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American TropicsThe Caribbean Roots of Biodiversity Science$
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Megan Raby

Print publication date: 2017

Print ISBN-13: 9781469635606

Published to North Carolina Scholarship Online: May 2018

DOI: 10.5149/northcarolina/9781469635606.001.0001

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PRINTED FROM UNIVERSITY OF NORTH CAROLINA PRESS SCHOLARSHIP ONLINE (www.northcarolina.universitypressscholarship.com). (c) Copyright University of North Carolina Press, 2021. All Rights Reserved. An individual user may print out a PDF of a single chapter of a monograph in NCSO for personal use.date: 25 September 2021

Jungle Island

Jungle Island

Chapter:
(p.97) Chapter Three Jungle Island
Source:
American Tropics
Author(s):

Megan Raby

Publisher:
University of North Carolina Press
DOI:10.5149/northcarolina/9781469635606.003.0004

Tropical stations drew hundreds of U.S. biologists, few of whom would have attempted a rigorous tropical expedition on their own. In the 1920s through 1940s, Barro Colorado Island (BCI) in particular became a model tropical forest. Chapter 3 demonstrates how the station’s location on an island nature reserve within the Panama Canal Zone enabled unprecedented control over space and scientific labor. BCI was transformed into a scientific site by the removal of Panamanian settlers and through descriptions of the site as undisturbed and representative of tropical nature. It was maintained for science by the labor of Panamanian workers and through the development of a host of new techniques and technologies for the prolonged observation of tropical life. There, biologists were able to develop practices to monitor and census living tropical organisms as part of a complex, dynamic ecological community. BCI became increasingly accessible and observable—but only in certain ways and only to certain classes of people.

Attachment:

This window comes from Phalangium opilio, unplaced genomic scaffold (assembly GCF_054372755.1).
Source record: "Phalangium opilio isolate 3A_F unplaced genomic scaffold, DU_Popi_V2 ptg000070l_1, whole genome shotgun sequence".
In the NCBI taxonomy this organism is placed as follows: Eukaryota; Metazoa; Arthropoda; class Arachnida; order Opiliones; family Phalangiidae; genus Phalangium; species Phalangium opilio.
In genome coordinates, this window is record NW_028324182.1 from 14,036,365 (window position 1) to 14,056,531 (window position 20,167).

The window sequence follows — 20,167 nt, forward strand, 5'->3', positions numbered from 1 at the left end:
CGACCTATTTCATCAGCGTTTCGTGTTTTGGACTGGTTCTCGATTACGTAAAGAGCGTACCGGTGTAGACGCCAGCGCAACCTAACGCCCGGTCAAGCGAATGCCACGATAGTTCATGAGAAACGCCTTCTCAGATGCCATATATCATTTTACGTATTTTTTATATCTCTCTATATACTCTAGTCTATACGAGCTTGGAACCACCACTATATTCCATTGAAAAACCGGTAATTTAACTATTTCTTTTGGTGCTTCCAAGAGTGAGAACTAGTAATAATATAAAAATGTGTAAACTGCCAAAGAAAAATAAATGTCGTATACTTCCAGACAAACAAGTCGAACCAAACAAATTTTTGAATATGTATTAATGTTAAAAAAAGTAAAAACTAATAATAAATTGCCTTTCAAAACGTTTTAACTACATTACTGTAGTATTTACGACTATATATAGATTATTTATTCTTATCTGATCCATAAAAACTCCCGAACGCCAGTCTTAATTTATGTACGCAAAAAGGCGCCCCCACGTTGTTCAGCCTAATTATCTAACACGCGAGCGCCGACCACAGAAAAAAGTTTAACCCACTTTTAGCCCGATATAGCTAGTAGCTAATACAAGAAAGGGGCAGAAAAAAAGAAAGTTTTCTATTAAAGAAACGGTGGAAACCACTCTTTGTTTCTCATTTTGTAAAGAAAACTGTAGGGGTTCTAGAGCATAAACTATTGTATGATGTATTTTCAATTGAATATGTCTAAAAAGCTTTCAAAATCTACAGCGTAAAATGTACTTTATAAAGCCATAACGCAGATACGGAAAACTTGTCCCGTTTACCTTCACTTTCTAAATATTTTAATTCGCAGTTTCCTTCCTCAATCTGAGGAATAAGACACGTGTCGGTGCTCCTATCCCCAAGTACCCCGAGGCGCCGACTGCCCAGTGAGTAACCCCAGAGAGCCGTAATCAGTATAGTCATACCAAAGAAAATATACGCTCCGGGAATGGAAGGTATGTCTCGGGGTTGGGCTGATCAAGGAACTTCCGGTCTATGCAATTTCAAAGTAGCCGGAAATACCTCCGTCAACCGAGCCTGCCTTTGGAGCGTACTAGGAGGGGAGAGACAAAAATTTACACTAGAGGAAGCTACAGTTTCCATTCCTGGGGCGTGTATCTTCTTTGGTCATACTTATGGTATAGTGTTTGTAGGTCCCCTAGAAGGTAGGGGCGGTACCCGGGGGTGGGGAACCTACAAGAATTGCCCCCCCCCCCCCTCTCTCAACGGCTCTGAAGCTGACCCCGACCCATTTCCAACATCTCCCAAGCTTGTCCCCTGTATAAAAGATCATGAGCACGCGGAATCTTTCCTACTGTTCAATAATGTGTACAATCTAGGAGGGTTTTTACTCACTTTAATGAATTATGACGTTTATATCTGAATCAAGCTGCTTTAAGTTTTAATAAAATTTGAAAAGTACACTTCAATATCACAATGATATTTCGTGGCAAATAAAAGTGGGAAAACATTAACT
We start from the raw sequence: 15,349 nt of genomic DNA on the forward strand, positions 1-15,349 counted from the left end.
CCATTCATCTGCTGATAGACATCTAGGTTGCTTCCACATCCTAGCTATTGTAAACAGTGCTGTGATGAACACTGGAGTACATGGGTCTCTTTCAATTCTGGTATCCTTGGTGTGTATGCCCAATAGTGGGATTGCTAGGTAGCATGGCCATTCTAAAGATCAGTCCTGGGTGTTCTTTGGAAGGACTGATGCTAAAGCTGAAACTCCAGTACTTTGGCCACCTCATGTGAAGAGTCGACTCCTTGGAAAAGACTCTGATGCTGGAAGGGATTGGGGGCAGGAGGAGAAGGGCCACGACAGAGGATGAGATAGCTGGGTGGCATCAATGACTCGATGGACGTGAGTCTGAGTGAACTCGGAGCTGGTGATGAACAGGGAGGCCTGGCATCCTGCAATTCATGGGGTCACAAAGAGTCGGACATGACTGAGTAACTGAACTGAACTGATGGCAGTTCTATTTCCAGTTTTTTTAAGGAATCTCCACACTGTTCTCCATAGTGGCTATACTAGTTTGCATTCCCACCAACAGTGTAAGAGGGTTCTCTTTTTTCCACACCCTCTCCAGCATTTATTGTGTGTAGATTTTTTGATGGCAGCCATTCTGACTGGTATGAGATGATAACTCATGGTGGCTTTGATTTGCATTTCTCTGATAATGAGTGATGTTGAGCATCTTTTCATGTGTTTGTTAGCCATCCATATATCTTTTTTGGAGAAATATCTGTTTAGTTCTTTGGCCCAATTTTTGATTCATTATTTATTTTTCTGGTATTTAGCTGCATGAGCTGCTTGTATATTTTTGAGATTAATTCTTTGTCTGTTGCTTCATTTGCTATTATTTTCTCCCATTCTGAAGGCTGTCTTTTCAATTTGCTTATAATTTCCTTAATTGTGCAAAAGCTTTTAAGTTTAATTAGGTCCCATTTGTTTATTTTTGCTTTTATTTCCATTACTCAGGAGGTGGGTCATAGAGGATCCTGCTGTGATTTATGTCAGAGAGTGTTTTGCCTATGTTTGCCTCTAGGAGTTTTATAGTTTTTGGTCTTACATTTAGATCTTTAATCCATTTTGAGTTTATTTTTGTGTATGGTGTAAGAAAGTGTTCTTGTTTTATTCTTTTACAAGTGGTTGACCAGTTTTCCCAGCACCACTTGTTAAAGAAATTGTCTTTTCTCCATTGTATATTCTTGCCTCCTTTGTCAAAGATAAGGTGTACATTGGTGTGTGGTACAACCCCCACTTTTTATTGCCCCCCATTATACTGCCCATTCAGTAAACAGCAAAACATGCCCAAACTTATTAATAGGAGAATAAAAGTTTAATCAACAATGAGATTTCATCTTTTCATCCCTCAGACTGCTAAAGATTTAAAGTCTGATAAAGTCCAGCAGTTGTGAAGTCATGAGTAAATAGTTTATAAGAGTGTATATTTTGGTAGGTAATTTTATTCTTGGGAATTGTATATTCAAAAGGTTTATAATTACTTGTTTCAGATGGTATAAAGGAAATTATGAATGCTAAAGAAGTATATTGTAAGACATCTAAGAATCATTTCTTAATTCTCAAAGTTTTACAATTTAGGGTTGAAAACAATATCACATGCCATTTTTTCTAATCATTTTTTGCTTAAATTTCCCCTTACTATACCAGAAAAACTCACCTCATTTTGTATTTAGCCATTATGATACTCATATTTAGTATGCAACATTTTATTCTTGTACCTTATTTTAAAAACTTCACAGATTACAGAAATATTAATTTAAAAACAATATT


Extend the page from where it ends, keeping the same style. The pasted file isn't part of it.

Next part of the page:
Keywords:   Barro Colorado Island, ecology, fieldwork, gender, labor, Panama Canal Zone, place-based, race, tropical forest, United States empire

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